Shakespeare’s Julius Caesar – A play for the modern age?
I recently went to see the production of Shakespeare’s play “Julius Caesar” at the Bridge Theatre. The Bridge Theatre is a new theatre on the Southbank of the Thames River, near Tower Bridge and the London Assembly Building. I originally booked it because I have a daughter who is doing A Levels in English and Classical Civilisation and thought that the play would be good for both. I wasn’t particularly pleased when I saw that the Director (Nicholas Hytner) had done the play in modern costume rather than as might befit the costumes that would have been appropriate for the historical Julius Caesar. I was completely wrong on this!
This production of the play is superb, very compelling and emotionally convincing. The sound effects and stage props gave a vivid and gripping image of the noise and ruin of modern civil war.
The cheapest tickets were for people to stand in the pit of the theatre. The audiences seats are all around the outside of the centre in which all the action takes place. You can’t therefore really call it a stage, but the theatre had various sorts of clever ways of bringing stage props in and out with the various parts of the floor raising and lowering and having the crowd acting, in effect, as live props around whom the action was taking place added tremendously to the atmosphere of the play.
We came in to a US Presidential style campaign rally with a fantastic rock/punk style band with banners flying and being waved enthusiastically and placards held up of Great Caesar! (David Calder).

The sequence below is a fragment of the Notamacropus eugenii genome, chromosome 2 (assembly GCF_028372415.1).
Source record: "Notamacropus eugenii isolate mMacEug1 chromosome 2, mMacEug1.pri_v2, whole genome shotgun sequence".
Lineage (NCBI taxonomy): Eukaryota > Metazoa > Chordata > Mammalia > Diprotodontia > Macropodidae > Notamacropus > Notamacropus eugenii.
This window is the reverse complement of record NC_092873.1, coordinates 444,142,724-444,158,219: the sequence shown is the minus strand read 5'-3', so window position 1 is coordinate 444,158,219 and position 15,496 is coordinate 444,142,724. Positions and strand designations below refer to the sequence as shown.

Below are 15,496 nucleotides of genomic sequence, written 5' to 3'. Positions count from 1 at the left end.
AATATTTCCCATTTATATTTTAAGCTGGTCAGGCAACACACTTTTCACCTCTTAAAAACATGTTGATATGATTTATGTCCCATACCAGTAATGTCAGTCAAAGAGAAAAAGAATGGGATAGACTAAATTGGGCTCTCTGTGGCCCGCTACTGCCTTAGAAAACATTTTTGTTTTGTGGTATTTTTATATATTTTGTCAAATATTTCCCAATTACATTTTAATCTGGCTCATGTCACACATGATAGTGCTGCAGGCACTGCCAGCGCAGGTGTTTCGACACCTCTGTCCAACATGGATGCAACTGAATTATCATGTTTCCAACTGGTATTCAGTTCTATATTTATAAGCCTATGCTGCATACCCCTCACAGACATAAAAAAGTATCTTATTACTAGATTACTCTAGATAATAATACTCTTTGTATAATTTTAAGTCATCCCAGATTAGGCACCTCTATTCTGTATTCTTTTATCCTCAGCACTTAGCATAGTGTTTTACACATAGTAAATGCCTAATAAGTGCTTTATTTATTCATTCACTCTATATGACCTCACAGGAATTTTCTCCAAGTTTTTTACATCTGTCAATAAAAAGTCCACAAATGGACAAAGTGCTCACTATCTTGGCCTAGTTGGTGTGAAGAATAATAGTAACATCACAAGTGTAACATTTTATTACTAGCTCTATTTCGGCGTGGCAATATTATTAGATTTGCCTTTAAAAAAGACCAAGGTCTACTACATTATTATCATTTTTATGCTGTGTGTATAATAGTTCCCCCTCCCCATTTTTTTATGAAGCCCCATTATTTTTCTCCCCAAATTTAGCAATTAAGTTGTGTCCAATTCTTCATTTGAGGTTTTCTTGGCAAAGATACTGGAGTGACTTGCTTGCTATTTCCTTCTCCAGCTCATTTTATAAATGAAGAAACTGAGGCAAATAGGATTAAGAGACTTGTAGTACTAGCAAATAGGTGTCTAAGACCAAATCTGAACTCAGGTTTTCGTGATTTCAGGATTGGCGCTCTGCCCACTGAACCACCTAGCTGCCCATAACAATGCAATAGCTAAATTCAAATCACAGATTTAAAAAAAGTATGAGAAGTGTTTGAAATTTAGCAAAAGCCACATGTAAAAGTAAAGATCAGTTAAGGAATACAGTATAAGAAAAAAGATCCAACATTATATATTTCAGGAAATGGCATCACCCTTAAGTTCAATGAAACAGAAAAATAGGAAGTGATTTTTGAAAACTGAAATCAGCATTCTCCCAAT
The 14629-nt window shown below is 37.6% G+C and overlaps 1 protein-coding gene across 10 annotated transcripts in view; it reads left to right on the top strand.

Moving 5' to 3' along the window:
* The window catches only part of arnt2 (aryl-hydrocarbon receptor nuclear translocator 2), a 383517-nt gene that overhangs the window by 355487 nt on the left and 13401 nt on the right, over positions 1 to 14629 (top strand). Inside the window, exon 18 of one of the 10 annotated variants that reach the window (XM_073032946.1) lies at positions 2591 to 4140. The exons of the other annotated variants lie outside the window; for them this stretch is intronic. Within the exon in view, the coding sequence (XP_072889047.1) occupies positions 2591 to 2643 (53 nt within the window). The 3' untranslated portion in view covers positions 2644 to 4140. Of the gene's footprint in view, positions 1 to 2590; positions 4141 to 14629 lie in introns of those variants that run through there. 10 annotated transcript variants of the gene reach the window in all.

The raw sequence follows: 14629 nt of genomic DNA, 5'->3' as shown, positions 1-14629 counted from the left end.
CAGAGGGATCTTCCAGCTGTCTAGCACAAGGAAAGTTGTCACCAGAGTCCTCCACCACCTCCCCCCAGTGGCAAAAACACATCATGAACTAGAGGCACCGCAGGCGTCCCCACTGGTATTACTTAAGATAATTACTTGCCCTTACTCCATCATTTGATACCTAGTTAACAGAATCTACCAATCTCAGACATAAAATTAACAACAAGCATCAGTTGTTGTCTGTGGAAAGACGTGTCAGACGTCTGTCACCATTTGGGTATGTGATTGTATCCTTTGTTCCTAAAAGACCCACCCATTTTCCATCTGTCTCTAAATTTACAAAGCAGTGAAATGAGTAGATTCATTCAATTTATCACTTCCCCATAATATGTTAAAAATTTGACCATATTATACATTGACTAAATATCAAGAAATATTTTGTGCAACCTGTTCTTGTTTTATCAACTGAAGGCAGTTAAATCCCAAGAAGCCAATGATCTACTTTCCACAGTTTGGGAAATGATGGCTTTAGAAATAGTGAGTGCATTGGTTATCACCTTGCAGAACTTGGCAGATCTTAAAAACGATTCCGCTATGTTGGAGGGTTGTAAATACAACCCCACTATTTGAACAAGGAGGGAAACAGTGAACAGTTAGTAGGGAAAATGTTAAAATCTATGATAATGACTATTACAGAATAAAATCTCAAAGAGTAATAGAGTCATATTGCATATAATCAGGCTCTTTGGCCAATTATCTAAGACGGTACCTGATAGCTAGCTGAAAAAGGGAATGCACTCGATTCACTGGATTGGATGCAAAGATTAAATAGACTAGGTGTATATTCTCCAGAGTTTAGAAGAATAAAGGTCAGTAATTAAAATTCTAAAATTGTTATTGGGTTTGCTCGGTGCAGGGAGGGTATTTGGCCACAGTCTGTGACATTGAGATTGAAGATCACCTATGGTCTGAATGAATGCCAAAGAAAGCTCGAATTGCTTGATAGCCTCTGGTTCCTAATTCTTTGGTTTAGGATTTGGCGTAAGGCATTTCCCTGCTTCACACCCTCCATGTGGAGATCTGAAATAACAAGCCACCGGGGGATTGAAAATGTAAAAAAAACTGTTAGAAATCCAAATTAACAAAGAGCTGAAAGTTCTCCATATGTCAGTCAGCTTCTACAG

The Left/Liberal Directorship of the production actually didn’t grate at all despite the attempts to introduce Trump style touches with red baseball caps and, in fact, these seemed to simply make the whole play feel that much more up to date.
The casting was multi-ethnic and also cast quite a number of women in roles which Shakespeare had written for men and who were historically men as well as being orignally homogeneously white Caucasian Romans, but these touches of political correctness did not detract from the production.
The play has various relevancies to the modern world and not only with Shakespeare’s superb language and ringing phrases, but also the productions political messages include Brutus (Ben Whishaw) as the archetypal Left/Liberal elitist obsessing about and making academic public speeches about abstract constitutional theorising. This is including his unwillingness to follow through the logic of the assignation to include the killing of Caesar’s immediate friends and, in particular, Mark Antony. He is the embodiment of the worst of all possible generals – the one who wants to be nice to the enemy!
Mark Antony (David Morrisey) was superbly played, as Shakespeare draws him, as a superbly effective, emotive and populist speaker but with more than a whiff of dishonesty and hypocrisy.
Shakespeare’s play and this production rightly points out that most people are not moved by appeals to abstract constitutional ideas, but are much more ready to support and engage with ideas expressed with real emotional punch. The play’s topical message for us therefore is that, in campaigning for England and England’s future, we need to avoid the trap of the Brutus approach and aim to be more Mark Antony, albeit an honest Mark Antony!